2.2.7. Handwashing Facility
Any setup of a container with water and soap in the household compound for handwashing purpose observed at the time of data collection.
The household compound is free from solid and liquid wastes as decided by the data collector’s observation.
2.3. Data Collection and Analysis
The study variables include sociodemographic characteristics and characteristics related to knowledge, attitude, and practice on water, sanitation, and hygiene. The study used an interviewer-administered structured questionnaire to collect data from the head of households or the oldest adult son/daughter in the absence of the head of households. Observational checklists were used to capture and ensure the practices on household compound cleanliness and latrine utilization (observing fresh feaces) in addition to the self-reported data. The questionnaire was adapted from different literatures considering the local situation. Data were collected by 6 trained and experienced environmental health professionals under the supervision of the principal investigators to ensure data quality. Data completeness and validity was monitored on a daily basis by the researchers, and the tools were developed in English and then translated to the local language Tigrigna.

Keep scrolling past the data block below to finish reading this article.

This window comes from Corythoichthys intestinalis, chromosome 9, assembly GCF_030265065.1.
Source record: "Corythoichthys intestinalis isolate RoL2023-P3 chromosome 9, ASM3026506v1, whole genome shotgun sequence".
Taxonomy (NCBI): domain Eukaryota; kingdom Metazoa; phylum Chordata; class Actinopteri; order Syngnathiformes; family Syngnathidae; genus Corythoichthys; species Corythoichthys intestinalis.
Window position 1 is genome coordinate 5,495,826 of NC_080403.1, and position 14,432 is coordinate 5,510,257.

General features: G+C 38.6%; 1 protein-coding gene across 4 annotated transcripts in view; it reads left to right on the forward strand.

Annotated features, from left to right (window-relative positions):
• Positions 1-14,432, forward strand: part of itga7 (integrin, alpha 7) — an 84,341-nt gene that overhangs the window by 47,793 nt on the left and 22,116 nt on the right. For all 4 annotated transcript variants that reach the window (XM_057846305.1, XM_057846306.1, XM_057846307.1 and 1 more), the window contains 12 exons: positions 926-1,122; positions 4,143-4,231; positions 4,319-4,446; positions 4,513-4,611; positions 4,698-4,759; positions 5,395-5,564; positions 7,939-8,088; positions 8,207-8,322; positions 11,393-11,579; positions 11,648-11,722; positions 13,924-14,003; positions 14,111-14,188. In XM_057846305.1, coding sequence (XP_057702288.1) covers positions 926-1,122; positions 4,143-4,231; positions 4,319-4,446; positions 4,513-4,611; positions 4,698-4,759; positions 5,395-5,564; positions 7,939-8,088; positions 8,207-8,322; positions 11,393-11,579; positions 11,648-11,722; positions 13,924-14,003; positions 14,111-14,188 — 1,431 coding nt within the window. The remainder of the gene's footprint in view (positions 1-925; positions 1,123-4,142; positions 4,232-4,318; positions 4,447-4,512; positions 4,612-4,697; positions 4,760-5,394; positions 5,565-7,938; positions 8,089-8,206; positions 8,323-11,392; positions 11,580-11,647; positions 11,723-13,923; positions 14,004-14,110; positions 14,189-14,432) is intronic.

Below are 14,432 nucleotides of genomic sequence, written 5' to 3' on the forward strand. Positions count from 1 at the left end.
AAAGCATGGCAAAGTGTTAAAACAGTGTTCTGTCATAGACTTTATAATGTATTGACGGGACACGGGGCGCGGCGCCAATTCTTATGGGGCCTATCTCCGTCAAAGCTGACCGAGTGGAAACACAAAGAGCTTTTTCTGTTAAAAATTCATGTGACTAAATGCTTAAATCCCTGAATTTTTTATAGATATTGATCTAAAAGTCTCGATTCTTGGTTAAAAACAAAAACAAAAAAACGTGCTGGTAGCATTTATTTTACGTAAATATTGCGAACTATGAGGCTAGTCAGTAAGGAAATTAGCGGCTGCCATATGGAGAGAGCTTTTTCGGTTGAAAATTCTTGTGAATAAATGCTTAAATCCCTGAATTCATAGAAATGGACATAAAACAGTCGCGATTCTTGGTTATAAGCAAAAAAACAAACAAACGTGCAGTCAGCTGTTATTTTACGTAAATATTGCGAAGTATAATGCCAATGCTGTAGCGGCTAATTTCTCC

The main variables were knowledge, attitude, and practice on WASH. In measuring those variables, knowledge-related questions (Table 1), attitude-related questions (Table 2), and practice-related questions (Table 3) on WASH were used in this study. For each question, correct response was given a score of 1, while a wrong response was given a score of 0. The scores were added, and the mean score was calculated. Similarly, attitude was measured using a Likert scale type (1–5). The attitude responses were as follows: very satisfied or strongly agree (scale 5) and agree or satisfied (scale 4) were considered as favorable attitudes on WASH. In measuring practice, each correct response was given a score of 1, while a wrong response was scored as 0.